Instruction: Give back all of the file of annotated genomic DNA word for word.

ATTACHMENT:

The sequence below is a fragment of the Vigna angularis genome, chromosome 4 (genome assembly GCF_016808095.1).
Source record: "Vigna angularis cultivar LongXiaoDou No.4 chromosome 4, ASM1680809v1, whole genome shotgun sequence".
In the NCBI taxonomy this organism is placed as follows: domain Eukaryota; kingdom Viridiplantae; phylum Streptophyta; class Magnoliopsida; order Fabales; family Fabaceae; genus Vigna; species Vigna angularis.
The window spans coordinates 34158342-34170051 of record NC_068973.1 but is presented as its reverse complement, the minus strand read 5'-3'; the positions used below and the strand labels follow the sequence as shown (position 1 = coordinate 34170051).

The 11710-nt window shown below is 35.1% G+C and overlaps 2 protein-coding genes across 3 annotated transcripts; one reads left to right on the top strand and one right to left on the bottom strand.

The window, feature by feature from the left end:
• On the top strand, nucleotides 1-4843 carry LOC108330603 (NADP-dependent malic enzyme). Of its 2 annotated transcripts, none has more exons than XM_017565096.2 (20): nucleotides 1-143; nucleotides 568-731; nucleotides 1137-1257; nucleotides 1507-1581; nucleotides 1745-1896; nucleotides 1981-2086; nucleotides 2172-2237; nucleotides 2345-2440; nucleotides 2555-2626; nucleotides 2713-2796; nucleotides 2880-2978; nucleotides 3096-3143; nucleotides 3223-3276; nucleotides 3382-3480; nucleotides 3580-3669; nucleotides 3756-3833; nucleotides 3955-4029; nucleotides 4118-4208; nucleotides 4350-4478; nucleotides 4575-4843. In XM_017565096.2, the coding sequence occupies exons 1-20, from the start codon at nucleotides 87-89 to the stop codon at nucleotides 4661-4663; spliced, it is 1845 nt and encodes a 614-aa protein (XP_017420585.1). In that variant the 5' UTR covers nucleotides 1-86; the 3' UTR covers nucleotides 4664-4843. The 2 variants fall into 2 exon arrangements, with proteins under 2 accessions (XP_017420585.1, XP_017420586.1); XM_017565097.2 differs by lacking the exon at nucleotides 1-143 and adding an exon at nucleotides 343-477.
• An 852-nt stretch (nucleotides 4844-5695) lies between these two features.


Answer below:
The sequence below is a fragment of the Vigna angularis genome, chromosome 4 (genome assembly GCF_016808095.1).
Source record: "Vigna angularis cultivar LongXiaoDou No.4 chromosome 4, ASM1680809v1, whole genome shotgun sequence".
In the NCBI taxonomy this organism is placed as follows: domain Eukaryota; kingdom Viridiplantae; phylum Streptophyta; class Magnoliopsida; order Fabales; family Fabaceae; genus Vigna; species Vigna angularis.
The window spans coordinates 34158342-34170051 of record NC_068973.1 but is presented as its reverse complement, the minus strand read 5'-3'; the positions used below and the strand labels follow the sequence as shown (position 1 = coordinate 34170051).

The 11710-nt window shown below is 35.1% G+C and overlaps 2 protein-coding genes across 3 annotated transcripts; one reads left to right on the top strand and one right to left on the bottom strand.

The window, feature by feature from the left end:
• On the top strand, nucleotides 1-4843 carry LOC108330603 (NADP-dependent malic enzyme). Of its 2 annotated transcripts, none has more exons than XM_017565096.2 (20): nucleotides 1-143; nucleotides 568-731; nucleotides 1137-1257; nucleotides 1507-1581; nucleotides 1745-1896; nucleotides 1981-2086; nucleotides 2172-2237; nucleotides 2345-2440; nucleotides 2555-2626; nucleotides 2713-2796; nucleotides 2880-2978; nucleotides 3096-3143; nucleotides 3223-3276; nucleotides 3382-3480; nucleotides 3580-3669; nucleotides 3756-3833; nucleotides 3955-4029; nucleotides 4118-4208; nucleotides 4350-4478; nucleotides 4575-4843. In XM_017565096.2, the coding sequence occupies exons 1-20, from the start codon at nucleotides 87-89 to the stop codon at nucleotides 4661-4663; spliced, it is 1845 nt and encodes a 614-aa protein (XP_017420585.1). In that variant the 5' UTR covers nucleotides 1-86; the 3' UTR covers nucleotides 4664-4843. The 2 variants fall into 2 exon arrangements, with proteins under 2 accessions (XP_017420585.1, XP_017420586.1); XM_017565097.2 differs by lacking the exon at nucleotides 1-143 and adding an exon at nucleotides 343-477.
• An 852-nt stretch (nucleotides 4844-5695) lies between these two features.